Erosion Control and Stormwater Management

In the Pacific Northwest, erosion control and stormwater management are large topics to consider for wet weather construction.  Both are highly regulated, depending on the rules and regulations of the local jurisdiction and The Department of Environmental Quality (DEQ).

Jobsites must be prepared to manage all water that lands on their jobsite with proper dewatering and management techniques. Water often must be filtered and/or treated before it can leave the site by natural means or through the local stormwater or sewer systems.

The State of Oregon and Washington require Certified Erosion and Sediment Control Lead (CESCLE) certification inspectors be present on each jobsite.  These individuals or groups are responsible for inspecting and sampling stormwater on construction sites. These individuals must complete a CESCLE certification course and maintain testing logs onsite. A failure to do so can lead to significant fines.

Safety in Wet Weather

Wet weather comes with a multitude of site safety challenges for crew members.  These include:

  • Increased risk of slips, trips and falls due to muddy or wet surfaces.
  • Decreased visibility if safety glasses are wet, or the environment is dark, foggy or saturated with rain. These conditions also add to the increased risk of slips, trips and falls.
  • Windshields or mirrors can become fogged or clogged with debris, making operating them safely an added concern. It’s critical that workers stop their actions to clean or clear windows and mirrors before proceeding with their work.  
  • Clogging tools, such as saws becoming clogged with wet sawdust, etc. This can lead to safety concerns as well as equipment failure, accidents/injuries or decreased production.
  • Excessive weight of materials due to ponding water or saturation. This can lead to strains or other injuries of workers.
  • Employee visibility – wet and foggy conditions can lead to poor visibility for employees operating machinery, heavy equipment, or passenger vehicles.  A Class II high visibility garment is recommended for all workers. 
  • Slippery tools or materials – working from heights with wet, slippery tools or materials increases the likelihood of these hazards striking workers below.  Utilizing the correct glove type and establishing a drop zone is an important consideration.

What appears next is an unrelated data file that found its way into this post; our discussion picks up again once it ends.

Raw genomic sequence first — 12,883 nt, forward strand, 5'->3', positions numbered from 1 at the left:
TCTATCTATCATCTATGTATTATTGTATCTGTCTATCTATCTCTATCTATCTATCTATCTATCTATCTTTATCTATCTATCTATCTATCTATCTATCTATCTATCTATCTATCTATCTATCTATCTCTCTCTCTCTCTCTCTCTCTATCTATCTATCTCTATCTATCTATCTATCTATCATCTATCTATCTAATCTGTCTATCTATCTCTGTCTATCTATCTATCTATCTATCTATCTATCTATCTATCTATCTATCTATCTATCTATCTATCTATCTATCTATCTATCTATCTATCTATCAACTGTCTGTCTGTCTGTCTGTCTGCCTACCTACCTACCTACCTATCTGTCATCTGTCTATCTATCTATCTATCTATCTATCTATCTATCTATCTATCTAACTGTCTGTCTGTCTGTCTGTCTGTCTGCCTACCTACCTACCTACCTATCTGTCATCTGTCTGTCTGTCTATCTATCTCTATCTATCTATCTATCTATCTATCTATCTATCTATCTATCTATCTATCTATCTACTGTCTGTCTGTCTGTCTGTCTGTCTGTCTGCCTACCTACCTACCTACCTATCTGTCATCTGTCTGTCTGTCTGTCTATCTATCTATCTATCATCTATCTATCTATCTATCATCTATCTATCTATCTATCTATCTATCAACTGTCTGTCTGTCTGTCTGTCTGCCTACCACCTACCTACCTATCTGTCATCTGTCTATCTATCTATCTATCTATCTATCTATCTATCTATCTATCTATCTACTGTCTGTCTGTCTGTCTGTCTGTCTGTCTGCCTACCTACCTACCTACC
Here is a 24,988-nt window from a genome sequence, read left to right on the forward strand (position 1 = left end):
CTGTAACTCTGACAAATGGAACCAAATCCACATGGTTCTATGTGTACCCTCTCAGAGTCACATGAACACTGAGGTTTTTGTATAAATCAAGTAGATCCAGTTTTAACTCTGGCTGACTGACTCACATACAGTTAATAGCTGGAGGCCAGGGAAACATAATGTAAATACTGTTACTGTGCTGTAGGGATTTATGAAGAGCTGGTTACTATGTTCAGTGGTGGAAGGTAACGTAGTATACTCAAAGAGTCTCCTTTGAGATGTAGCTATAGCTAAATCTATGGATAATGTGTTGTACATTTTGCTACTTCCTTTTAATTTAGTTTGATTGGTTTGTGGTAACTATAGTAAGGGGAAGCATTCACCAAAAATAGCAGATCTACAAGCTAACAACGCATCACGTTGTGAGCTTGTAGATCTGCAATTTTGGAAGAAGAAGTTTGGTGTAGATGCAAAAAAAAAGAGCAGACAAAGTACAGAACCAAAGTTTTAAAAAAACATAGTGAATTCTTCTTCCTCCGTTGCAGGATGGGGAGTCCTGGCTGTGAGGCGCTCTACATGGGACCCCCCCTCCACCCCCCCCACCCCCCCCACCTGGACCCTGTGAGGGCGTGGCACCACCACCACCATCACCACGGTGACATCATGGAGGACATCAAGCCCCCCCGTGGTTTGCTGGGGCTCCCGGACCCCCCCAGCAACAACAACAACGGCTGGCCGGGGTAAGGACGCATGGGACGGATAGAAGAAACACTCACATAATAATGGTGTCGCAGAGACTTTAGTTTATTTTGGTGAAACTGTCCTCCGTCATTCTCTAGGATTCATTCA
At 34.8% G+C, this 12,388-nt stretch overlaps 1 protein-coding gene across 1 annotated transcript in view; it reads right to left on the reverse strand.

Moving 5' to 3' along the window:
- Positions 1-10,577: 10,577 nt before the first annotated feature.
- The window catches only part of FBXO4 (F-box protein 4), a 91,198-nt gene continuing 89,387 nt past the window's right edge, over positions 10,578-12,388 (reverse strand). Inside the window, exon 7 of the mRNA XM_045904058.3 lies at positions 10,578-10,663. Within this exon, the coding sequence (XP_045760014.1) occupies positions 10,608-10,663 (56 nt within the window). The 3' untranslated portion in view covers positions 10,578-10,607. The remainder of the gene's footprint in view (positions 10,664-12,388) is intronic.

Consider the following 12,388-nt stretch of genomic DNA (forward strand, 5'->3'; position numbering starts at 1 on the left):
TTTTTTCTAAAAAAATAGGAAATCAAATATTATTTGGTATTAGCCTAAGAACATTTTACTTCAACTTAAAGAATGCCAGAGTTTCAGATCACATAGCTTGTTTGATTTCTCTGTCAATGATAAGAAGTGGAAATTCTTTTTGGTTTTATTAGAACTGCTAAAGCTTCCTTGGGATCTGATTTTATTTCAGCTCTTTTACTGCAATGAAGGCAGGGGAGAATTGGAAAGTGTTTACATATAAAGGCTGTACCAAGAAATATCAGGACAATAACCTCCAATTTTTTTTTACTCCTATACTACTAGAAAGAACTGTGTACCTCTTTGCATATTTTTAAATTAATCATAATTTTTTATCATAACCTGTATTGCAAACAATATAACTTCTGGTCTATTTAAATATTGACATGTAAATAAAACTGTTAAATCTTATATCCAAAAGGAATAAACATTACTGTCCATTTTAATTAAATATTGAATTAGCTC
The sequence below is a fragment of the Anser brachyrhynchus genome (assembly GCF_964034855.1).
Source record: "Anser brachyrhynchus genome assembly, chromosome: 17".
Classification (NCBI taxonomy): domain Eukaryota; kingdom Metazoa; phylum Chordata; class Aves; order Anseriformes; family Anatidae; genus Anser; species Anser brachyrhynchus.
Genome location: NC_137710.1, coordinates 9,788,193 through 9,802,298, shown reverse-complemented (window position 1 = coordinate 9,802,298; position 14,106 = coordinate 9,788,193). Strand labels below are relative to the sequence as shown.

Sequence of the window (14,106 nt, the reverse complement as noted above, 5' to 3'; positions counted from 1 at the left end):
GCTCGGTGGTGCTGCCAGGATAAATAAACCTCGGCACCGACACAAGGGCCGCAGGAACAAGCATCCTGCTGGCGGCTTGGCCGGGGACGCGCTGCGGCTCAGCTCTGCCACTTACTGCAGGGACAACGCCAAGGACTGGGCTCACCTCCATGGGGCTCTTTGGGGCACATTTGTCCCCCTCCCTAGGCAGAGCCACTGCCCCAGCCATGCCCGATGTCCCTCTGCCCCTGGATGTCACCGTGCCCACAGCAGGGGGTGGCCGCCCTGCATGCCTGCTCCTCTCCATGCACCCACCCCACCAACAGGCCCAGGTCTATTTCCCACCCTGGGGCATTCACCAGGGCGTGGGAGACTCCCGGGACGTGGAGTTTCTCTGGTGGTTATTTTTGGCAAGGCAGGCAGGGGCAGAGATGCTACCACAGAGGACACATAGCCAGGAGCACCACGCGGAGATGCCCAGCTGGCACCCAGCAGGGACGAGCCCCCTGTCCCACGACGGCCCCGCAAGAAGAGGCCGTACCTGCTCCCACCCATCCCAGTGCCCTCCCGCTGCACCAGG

• Electrical hazards – Power tools, including temporary power distribution boxes and extension cords, have the potential for electrical shock when operated when wet.

In addition to these safety concerns, crew members working in wet conditions without proper protective equipment and waterproof gear are at risk of hypothermia.  A serious health condition, according to the Mayo Clinic, signs of hypothermia can include:

  • Shivering
  • Slurred speech or mumbling
  • Slow, shallow breathing
  • Weak pulse
  • Clumsiness or lack of coordination
  • Drowsiness or very low energy
  • Confusion or memory loss
  • Loss of consciousness

This condition is a medical emergency and should be treated as such. Crew members must be equipped with proper PPE and be provided with breaks from the weather at regular intervals.   

Final Thoughts

With proper planning, contractors can avoid the pitfalls and dangers that wet weather presents. Discussions should take place well in advance of work beginning so that the site can be properly prepped, materials ordered and crew members equipped with proper equipment. As is always the case, prevention is the best recipe to keep jobsites safe and on schedule.

If you’re considering a project that must take place during wet weather conditions, we’d encourage you to contact our teams now to discuss your options.